Mocking T-shirts, penguin jibes lighten mood in Latvia

As Latvia’s economy shrinks, making fun of the Baltic state’s embattled leaders—with mocking T-shirts and penguin posters—has become a popular way to relieve tension, and for some to make money.

Finance Minister Atis Slakteris has been the main butt of jokes since struggling through an English-language television interview where he was pressed to explain what happened to turn Latvia from a European economic tiger into a recession mouse.

His answer, “Nothing special”, is now a standard joke, transformed into “nasing spesal” to reflect his heavy accent in English.

Entrepreneurs have jumped on the mockery wave, churning out T-shirts sporting “nasing spesal” and other Slakterisms—like the enigmatic, “My answer will be, but I will not say”.

A restaurant in Riga is luring customers with a “nasing spesal” menu which looks like a crumpled sheet of paper with blue-inked revisions to the dishes.

“We wanted to show that this menu is nothing special: the food is priced lower compared to the main menu and it’s really nothing fancy,” said restaurant worker Zane, 22.

Slakteris himself is unfazed by the mockery, said his spokesperson Diana Berzina.

“Our minister has said he is kind of happy that there are innovative people out there,” Berzina told AFP.

“He takes it very lightly,” she said, recognising that the biting humour reflects the public mood amid budget cuts and the deepening slump, with the Latvian economy expected to contract by 12% this year.

Opponents of Latvia’s centre-right administration—which polls show is the most unpopular government in Europe—have taken to the streets wielding banners that marry Slakteris’s phrase with the oddball “Penguin Revolution”.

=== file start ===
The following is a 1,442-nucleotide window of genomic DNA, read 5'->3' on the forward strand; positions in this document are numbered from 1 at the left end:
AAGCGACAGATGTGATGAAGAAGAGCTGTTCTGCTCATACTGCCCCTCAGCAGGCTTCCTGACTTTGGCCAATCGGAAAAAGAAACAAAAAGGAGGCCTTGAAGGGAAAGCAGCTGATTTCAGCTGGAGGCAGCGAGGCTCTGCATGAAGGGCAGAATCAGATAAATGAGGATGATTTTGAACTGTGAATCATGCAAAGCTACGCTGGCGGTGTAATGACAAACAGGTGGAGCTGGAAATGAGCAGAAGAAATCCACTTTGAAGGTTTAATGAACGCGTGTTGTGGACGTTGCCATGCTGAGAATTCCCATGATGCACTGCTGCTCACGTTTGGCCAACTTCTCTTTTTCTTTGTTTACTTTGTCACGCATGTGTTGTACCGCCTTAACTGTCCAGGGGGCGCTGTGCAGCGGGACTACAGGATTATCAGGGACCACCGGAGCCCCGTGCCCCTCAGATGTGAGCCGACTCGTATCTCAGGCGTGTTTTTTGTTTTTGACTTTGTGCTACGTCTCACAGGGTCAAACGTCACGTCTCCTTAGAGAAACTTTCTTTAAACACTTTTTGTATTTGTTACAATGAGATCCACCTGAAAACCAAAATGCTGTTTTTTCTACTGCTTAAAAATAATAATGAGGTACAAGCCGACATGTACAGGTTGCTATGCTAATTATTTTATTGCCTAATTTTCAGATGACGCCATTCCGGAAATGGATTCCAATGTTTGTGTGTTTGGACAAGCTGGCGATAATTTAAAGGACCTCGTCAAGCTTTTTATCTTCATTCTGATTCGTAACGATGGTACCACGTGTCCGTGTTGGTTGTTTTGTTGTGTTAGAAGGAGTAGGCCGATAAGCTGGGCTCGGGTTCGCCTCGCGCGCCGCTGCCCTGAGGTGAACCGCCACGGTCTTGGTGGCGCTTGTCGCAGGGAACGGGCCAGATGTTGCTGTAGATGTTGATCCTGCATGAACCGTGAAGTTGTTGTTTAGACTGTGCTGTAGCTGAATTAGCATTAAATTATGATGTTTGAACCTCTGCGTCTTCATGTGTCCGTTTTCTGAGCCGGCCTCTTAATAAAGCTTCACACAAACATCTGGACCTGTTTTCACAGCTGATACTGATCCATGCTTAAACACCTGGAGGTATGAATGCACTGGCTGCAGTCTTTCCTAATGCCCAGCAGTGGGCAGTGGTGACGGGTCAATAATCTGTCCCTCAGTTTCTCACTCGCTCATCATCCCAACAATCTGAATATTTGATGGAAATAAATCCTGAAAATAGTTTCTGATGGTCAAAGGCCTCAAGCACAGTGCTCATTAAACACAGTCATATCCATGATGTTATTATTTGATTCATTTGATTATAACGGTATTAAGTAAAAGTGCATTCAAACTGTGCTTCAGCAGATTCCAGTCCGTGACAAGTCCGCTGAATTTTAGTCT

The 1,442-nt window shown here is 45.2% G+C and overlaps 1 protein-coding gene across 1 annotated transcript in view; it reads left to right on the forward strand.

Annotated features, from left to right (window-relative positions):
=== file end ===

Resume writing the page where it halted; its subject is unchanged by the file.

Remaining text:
That refers to a televised address by Prime Minister Ivars Godmanis in which he likened Latvians to penguins which huddle together for protection from a winter storm.

“You know, when in Antarctica there is a snow storm, penguins weather it, huddling together, in one large circle. If one goes astray, they pull him or her back up,” Godmanis said.

Penguins have marched into Latvia’s political vernacular, providing the name for a group dedicated to taking public officials to task and whose blog is entitled—what else—“Nasing Spesal”.

Asked why such phrases have caught on, University of Latvia political science Professor Janis Ikstens said: “In a way, it is nothing special.”

He added: “People are trying to make money, to attract their clients by using this very awkward phrase.”

He also said Latvia’s tamer television fare fails to give the public the kind of outlet seen in other countries where acerbic, politically charged comedy is a staple.

“Why do people laugh at death?” Ikstens asked.

“Because they can’t do anything about it. In Latvia, there’s nothing you can do about politicians, just laugh at them.”—AFP

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